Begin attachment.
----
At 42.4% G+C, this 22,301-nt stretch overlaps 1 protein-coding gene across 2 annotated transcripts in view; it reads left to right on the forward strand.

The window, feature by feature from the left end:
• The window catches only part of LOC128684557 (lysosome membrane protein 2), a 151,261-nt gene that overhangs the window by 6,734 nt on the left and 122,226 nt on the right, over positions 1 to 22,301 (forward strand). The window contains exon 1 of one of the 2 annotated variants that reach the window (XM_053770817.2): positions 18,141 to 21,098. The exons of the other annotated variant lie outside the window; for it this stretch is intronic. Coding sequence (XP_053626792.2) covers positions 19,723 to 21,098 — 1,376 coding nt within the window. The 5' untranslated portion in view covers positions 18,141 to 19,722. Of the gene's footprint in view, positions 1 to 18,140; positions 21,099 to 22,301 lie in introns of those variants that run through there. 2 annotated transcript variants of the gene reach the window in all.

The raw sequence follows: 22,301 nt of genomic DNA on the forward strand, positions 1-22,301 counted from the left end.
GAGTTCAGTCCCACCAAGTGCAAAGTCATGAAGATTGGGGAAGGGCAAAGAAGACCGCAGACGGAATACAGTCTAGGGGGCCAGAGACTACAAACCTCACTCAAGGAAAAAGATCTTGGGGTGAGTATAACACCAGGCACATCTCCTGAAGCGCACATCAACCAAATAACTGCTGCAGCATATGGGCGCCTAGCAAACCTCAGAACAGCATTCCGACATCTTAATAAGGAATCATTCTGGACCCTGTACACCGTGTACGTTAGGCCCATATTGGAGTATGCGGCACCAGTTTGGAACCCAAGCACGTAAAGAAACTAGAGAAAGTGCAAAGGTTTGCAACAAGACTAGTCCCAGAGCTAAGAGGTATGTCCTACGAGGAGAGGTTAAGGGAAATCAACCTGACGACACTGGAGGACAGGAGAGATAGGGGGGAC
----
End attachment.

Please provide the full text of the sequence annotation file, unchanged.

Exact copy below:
At 42.4% G+C, this 22,301-nt stretch overlaps 1 protein-coding gene across 2 annotated transcripts in view; it reads left to right on the forward strand.

The window, feature by feature from the left end:
• The window catches only part of LOC128684557 (lysosome membrane protein 2), a 151,261-nt gene that overhangs the window by 6,734 nt on the left and 122,226 nt on the right, over positions 1 to 22,301 (forward strand). The window contains exon 1 of one of the 2 annotated variants that reach the window (XM_053770817.2): positions 18,141 to 21,098. The exons of the other annotated variant lie outside the window; for it this stretch is intronic. Coding sequence (XP_053626792.2) covers positions 19,723 to 21,098 — 1,376 coding nt within the window. The 5' untranslated portion in view covers positions 18,141 to 19,722. Of the gene's footprint in view, positions 1 to 18,140; positions 21,099 to 22,301 lie in introns of those variants that run through there. 2 annotated transcript variants of the gene reach the window in all.

The raw sequence follows: 22,301 nt of genomic DNA on the forward strand, positions 1-22,301 counted from the left end.
GAGTTCAGTCCCACCAAGTGCAAAGTCATGAAGATTGGGGAAGGGCAAAGAAGACCGCAGACGGAATACAGTCTAGGGGGCCAGAGACTACAAACCTCACTCAAGGAAAAAGATCTTGGGGTGAGTATAACACCAGGCACATCTCCTGAAGCGCACATCAACCAAATAACTGCTGCAGCATATGGGCGCCTAGCAAACCTCAGAACAGCATTCCGACATCTTAATAAGGAATCATTCTGGACCCTGTACACCGTGTACGTTAGGCCCATATTGGAGTATGCGGCACCAGTTTGGAACCCAAGCACGTAAAGAAACTAGAGAAAGTGCAAAGGTTTGCAACAAGACTAGTCCCAGAGCTAAGAGGTATGTCCTACGAGGAGAGGTTAAGGGAAATCAACCTGACGACACTGGAGGACAGGAGAGATAGGGGGGAC